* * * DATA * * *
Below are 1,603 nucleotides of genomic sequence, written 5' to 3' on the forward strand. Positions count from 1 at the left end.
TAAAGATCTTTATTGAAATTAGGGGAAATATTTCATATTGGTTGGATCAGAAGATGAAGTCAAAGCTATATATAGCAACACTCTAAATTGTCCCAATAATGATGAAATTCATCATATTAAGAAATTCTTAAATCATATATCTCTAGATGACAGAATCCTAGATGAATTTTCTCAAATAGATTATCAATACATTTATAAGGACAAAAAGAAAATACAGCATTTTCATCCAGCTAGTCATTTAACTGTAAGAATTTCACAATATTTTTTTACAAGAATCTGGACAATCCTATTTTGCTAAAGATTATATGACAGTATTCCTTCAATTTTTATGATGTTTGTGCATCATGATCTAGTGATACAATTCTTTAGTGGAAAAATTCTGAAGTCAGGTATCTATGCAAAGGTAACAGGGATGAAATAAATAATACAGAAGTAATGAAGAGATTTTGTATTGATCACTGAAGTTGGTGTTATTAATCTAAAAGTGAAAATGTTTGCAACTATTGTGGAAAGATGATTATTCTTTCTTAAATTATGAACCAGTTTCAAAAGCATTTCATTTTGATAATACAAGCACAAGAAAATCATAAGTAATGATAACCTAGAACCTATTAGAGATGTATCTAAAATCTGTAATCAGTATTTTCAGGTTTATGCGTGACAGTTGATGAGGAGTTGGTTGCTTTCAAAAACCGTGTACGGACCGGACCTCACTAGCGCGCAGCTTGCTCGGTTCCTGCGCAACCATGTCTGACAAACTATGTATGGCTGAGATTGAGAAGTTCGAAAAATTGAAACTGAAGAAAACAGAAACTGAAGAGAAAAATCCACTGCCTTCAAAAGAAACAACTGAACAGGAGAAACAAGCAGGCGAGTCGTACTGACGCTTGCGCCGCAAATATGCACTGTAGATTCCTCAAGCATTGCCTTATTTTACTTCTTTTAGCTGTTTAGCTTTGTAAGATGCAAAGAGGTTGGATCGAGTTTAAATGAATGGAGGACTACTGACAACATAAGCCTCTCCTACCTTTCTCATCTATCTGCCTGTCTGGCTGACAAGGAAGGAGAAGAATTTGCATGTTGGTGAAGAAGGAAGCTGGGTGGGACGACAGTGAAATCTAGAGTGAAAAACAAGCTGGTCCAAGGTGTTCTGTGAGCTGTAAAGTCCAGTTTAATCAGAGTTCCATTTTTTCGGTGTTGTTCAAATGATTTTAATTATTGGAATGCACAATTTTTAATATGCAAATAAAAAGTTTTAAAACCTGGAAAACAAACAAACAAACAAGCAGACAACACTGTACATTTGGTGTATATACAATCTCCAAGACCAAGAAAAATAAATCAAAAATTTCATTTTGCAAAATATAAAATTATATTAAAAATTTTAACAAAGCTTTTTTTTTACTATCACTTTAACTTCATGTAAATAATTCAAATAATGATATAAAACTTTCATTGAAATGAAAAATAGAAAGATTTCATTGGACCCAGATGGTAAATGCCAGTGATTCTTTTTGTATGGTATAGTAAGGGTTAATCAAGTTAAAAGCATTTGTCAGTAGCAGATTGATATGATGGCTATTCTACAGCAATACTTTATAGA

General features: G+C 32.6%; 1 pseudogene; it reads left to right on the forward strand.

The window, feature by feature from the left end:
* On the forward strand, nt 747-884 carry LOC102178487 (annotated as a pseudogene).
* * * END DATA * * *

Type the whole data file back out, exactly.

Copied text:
Below are 1,603 nucleotides of genomic sequence, written 5' to 3' on the forward strand. Positions count from 1 at the left end.
TAAAGATCTTTATTGAAATTAGGGGAAATATTTCATATTGGTTGGATCAGAAGATGAAGTCAAAGCTATATATAGCAACACTCTAAATTGTCCCAATAATGATGAAATTCATCATATTAAGAAATTCTTAAATCATATATCTCTAGATGACAGAATCCTAGATGAATTTTCTCAAATAGATTATCAATACATTTATAAGGACAAAAAGAAAATACAGCATTTTCATCCAGCTAGTCATTTAACTGTAAGAATTTCACAATATTTTTTTACAAGAATCTGGACAATCCTATTTTGCTAAAGATTATATGACAGTATTCCTTCAATTTTTATGATGTTTGTGCATCATGATCTAGTGATACAATTCTTTAGTGGAAAAATTCTGAAGTCAGGTATCTATGCAAAGGTAACAGGGATGAAATAAATAATACAGAAGTAATGAAGAGATTTTGTATTGATCACTGAAGTTGGTGTTATTAATCTAAAAGTGAAAATGTTTGCAACTATTGTGGAAAGATGATTATTCTTTCTTAAATTATGAACCAGTTTCAAAAGCATTTCATTTTGATAATACAAGCACAAGAAAATCATAAGTAATGATAACCTAGAACCTATTAGAGATGTATCTAAAATCTGTAATCAGTATTTTCAGGTTTATGCGTGACAGTTGATGAGGAGTTGGTTGCTTTCAAAAACCGTGTACGGACCGGACCTCACTAGCGCGCAGCTTGCTCGGTTCCTGCGCAACCATGTCTGACAAACTATGTATGGCTGAGATTGAGAAGTTCGAAAAATTGAAACTGAAGAAAACAGAAACTGAAGAGAAAAATCCACTGCCTTCAAAAGAAACAACTGAACAGGAGAAACAAGCAGGCGAGTCGTACTGACGCTTGCGCCGCAAATATGCACTGTAGATTCCTCAAGCATTGCCTTATTTTACTTCTTTTAGCTGTTTAGCTTTGTAAGATGCAAAGAGGTTGGATCGAGTTTAAATGAATGGAGGACTACTGACAACATAAGCCTCTCCTACCTTTCTCATCTATCTGCCTGTCTGGCTGACAAGGAAGGAGAAGAATTTGCATGTTGGTGAAGAAGGAAGCTGGGTGGGACGACAGTGAAATCTAGAGTGAAAAACAAGCTGGTCCAAGGTGTTCTGTGAGCTGTAAAGTCCAGTTTAATCAGAGTTCCATTTTTTCGGTGTTGTTCAAATGATTTTAATTATTGGAATGCACAATTTTTAATATGCAAATAAAAAGTTTTAAAACCTGGAAAACAAACAAACAAACAAGCAGACAACACTGTACATTTGGTGTATATACAATCTCCAAGACCAAGAAAAATAAATCAAAAATTTCATTTTGCAAAATATAAAATTATATTAAAAATTTTAACAAAGCTTTTTTTTTACTATCACTTTAACTTCATGTAAATAATTCAAATAATGATATAAAACTTTCATTGAAATGAAAAATAGAAAGATTTCATTGGACCCAGATGGTAAATGCCAGTGATTCTTTTTGTATGGTATAGTAAGGGTTAATCAAGTTAAAAGCATTTGTCAGTAGCAGATTGATATGATGGCTATTCTACAGCAATACTTTATAGA

General features: G+C 32.6%; 1 pseudogene; it reads left to right on the forward strand.

The window, feature by feature from the left end:
* On the forward strand, nt 747-884 carry LOC102178487 (annotated as a pseudogene).